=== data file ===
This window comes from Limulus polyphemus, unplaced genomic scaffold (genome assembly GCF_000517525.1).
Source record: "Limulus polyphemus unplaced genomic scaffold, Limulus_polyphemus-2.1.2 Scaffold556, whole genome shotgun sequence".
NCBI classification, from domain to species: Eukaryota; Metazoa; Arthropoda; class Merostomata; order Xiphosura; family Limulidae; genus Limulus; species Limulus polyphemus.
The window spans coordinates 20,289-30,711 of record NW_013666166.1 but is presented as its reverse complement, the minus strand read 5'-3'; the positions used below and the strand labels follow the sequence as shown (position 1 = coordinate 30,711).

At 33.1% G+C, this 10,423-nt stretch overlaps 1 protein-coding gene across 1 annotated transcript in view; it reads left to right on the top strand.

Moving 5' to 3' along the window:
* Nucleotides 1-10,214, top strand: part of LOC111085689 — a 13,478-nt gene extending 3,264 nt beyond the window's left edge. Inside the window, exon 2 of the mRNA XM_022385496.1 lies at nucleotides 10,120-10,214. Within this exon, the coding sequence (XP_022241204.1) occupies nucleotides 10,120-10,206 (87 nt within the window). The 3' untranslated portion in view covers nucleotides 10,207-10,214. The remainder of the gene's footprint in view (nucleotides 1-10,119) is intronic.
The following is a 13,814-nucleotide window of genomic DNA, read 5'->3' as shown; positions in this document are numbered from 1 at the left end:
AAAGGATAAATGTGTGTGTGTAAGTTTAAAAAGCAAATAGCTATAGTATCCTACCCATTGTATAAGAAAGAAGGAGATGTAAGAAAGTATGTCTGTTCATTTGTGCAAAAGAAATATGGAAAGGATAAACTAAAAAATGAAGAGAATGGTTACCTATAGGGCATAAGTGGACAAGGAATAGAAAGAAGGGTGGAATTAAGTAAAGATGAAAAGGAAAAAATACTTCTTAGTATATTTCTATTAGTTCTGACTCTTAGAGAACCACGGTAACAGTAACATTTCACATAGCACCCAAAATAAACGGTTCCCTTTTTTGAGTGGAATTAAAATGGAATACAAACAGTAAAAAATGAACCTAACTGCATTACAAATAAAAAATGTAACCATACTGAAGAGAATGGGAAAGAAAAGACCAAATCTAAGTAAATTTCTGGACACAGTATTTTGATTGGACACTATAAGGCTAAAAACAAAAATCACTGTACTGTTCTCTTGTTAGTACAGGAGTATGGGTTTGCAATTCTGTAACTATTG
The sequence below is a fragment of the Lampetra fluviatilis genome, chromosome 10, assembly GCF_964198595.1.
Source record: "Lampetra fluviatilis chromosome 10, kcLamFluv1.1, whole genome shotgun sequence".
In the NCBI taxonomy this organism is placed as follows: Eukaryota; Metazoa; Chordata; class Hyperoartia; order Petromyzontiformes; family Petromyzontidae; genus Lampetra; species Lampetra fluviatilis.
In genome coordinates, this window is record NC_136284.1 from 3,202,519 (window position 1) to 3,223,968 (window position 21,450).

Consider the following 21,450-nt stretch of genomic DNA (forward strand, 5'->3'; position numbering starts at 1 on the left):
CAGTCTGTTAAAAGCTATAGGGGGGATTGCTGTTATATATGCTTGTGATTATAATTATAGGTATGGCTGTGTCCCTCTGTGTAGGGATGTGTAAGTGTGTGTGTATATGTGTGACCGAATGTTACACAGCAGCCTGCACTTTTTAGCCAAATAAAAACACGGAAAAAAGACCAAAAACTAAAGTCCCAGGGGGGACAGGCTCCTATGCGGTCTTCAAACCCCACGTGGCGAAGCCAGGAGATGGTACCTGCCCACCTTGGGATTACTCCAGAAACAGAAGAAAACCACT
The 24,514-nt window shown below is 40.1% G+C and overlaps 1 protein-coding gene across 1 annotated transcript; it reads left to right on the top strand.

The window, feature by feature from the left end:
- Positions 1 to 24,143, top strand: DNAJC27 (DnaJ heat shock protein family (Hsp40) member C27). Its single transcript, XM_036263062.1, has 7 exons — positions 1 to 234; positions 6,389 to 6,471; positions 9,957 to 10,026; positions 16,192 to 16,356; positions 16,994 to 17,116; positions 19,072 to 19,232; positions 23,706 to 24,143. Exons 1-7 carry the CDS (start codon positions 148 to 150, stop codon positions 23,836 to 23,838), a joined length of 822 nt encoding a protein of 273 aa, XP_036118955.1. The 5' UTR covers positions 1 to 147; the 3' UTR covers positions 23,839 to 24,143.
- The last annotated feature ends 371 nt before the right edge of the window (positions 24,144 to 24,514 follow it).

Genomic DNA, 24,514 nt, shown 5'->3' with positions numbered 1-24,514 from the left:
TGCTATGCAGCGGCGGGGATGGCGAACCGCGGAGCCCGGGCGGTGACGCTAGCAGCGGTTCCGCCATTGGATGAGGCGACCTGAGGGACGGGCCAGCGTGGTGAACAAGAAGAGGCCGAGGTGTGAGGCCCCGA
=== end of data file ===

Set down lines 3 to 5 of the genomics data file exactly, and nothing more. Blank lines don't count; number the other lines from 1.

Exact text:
NCBI classification, from domain to species: Eukaryota; Metazoa; Arthropoda; class Merostomata; order Xiphosura; family Limulidae; genus Limulus; species Limulus polyphemus.
The window spans coordinates 20,289-30,711 of record NW_013666166.1 but is presented as its reverse complement, the minus strand read 5'-3'; the positions used below and the strand labels follow the sequence as shown (position 1 = coordinate 30,711).

At 33.1% G+C, this 10,423-nt stretch overlaps 1 protein-coding gene across 1 annotated transcript in view; it reads left to right on the top strand.